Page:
Over time, though, you start doing better in the fight. You start resisting the attacks and taking less damage when they do hit. You’re able to handle it without having to put all of your energy into it.

This doesn’t mean grief is gone forever. Sometimes grief will roll a 20 and knock you right back to like it was at first.

It’s okay. Let grief roll through and it will pass.

In those moments, do what you need to do. Take time off (if you can) and just lay in bed and feel the grief, the sadness, the anger, whatever feelings are there.

You are resilient and you will get through it. But fighting it off will only prolong it. You do have to open up and feel the feelings.

How to get through grief

Obviously, I deal with grief by writing. Anything with words is likely to help me process my emotions.

When I left my abusive ex husband in March 2018, I started writing poetry and now I have a solid two plus year document of poems, ranging from sad and grieving to angry to happy as I continued my healing process.

I also write essays and blogs about my healing process, and I talk to friends. I’ve been in and out of therapy to work through things as needed too.

There are so many ways to process grief.

Art. Writing. Therapy. Even medication for depression to get you through the hardest parts if it’s affecting your daily life long-term.

There is no one way to process your grief. It affects everyone differently.

But grief is trauma. Loss is trauma. And in recovery, it’s important to allow yourself time to rest and process what you’re going through.

You need time to heal, whether your healing takes the form of artistic expression, talking to a therapist, visiting someone or somewhere to get out of the house that’s too full of grief, or anything else.

But don’t leave it unhealed.

Grief can be part of your backstory, guiding you forward into a new chapter and inspiring changes. But if it becomes the all-encompassing feature of your life, you will miss out on the richness of everything else in your future.

Level Up

Though not specifically a grief healing tool, my Level Up course helps you put your life story on paper to become the hero of your story and make a plan to move forward through traumatic experiences. You can learn more about it on the Course page.

The Importance of Rest (and I Mean REAL Rest)

Image description: A person is laying asleep on their stomach in a bed with a fluffy white comforter. To the right of the bed is a potted ZZ Plant in a tall green metal bucket. Photo by Andisheh A on Unsplash

We are all rest deprived.

And I don’t just mean that our sleep schedules are messed up.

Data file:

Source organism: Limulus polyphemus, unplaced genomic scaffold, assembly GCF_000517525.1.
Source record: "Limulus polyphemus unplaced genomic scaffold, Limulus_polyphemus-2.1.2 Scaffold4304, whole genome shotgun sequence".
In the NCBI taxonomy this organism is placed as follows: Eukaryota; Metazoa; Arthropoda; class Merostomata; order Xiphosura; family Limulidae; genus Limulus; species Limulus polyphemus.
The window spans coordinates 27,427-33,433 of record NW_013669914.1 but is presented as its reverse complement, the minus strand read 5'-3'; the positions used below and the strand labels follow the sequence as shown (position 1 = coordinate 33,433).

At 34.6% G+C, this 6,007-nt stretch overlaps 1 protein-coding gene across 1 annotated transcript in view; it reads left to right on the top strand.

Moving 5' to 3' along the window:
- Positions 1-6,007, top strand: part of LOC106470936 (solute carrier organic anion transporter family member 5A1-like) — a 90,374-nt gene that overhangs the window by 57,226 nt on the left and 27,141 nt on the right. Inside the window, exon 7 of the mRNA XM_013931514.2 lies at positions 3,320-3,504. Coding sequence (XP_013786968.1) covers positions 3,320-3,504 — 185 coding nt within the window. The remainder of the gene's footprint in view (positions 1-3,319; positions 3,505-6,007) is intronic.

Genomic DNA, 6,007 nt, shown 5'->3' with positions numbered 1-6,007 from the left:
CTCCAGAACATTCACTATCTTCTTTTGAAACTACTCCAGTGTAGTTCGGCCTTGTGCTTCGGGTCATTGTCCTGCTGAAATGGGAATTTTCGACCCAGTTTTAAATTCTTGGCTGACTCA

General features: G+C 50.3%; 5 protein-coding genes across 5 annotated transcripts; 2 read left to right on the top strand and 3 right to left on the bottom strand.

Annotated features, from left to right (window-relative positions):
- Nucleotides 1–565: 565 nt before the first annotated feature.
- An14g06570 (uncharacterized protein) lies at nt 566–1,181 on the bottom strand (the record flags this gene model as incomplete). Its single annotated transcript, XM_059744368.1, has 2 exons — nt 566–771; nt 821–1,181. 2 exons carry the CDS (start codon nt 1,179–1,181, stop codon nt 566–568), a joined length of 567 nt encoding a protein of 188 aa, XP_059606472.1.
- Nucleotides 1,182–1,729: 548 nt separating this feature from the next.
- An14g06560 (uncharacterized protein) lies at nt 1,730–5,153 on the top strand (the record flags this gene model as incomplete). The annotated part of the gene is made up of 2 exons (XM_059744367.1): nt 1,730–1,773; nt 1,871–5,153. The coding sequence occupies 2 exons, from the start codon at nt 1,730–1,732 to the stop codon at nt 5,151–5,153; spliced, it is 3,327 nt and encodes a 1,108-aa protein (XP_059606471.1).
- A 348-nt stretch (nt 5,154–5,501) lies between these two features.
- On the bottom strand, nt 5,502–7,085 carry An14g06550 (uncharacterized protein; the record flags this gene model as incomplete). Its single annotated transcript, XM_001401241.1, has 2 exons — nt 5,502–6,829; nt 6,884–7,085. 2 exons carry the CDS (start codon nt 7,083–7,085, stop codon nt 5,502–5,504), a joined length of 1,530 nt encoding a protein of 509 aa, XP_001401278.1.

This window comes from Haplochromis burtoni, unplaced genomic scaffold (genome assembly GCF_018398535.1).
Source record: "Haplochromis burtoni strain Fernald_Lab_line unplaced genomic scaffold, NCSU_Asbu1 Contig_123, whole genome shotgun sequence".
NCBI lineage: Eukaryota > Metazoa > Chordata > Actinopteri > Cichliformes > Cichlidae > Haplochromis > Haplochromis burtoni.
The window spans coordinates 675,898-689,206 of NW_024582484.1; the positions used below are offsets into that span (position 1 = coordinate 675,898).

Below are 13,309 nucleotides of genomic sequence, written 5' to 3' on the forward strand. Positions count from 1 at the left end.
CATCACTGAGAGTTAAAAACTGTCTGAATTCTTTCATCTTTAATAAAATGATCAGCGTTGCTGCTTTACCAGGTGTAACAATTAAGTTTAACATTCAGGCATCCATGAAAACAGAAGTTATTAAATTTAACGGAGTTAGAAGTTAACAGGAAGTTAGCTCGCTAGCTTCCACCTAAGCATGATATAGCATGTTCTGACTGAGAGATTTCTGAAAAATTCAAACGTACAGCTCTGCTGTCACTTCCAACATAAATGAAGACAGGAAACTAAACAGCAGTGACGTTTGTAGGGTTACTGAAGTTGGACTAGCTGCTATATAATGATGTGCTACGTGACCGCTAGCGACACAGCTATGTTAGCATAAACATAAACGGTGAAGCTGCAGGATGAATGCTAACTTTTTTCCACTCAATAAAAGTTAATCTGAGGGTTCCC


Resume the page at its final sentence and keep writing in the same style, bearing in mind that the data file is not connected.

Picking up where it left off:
I mean we don’t turn off our brains, we don’t play, we don’t take down time the way our brains and bodies need us to. Even when we relax with a movie or TV show, we are also scrolling social media or texting on our phones.

We are constantly pressuring and judging our own productivity, believing the collective lie that we have to be productive at all times or we aren’t empowering our true fullest potential.

We are always plugged in. We check email before bed and when we wake up.

In a society where productivity is paramount, rest is radical.

You cannot rest when enemies are nearby

Commonly in Role Playing Games (RPGs), whether video games or tabletop, your character can’t go to sleep if there are enemies nearby.

You cannot adequately rest when you are in danger.

And, in 2021, your body’s danger signals look a lot more like chronic stress than facing a saber tooth tiger outside your cave or a fight you have to survive.

The body’s stress response is meant to protect us and get us through life or death situations.

When the stress cycle is triggered, the body releases adrenaline and cortisol to enact the fight or flight response (which is more like fight, flight, freeze, or fawn). Once the threat passes, our body should go back to normal.

However, we’re living lives that have constant sensory inputs that are pulling our attention in a thousand directions. Even a ringing phone or a text notification causes a sense of urgency that pulls our attention away. On top of stressful lives, long work hours, and a general sense of impending doom and hopelessness ever-present on Twitter, we’re always on the edge of having something be our last straw for the day, the week, the month.

Long-term effects of stress on the human body include migraines, mental health disorders, heart problems and higher cholesterol, trouble breathing, skin conditions, hair loss, gastrointestinal problems, decreased immune function and cognitive ability, and increased risk of other illness and issues like Type 2 diabetes or even fertility problems.

Stress is bad for us. For our mental and physical health. For our families. For our dreams. Stress is killing us.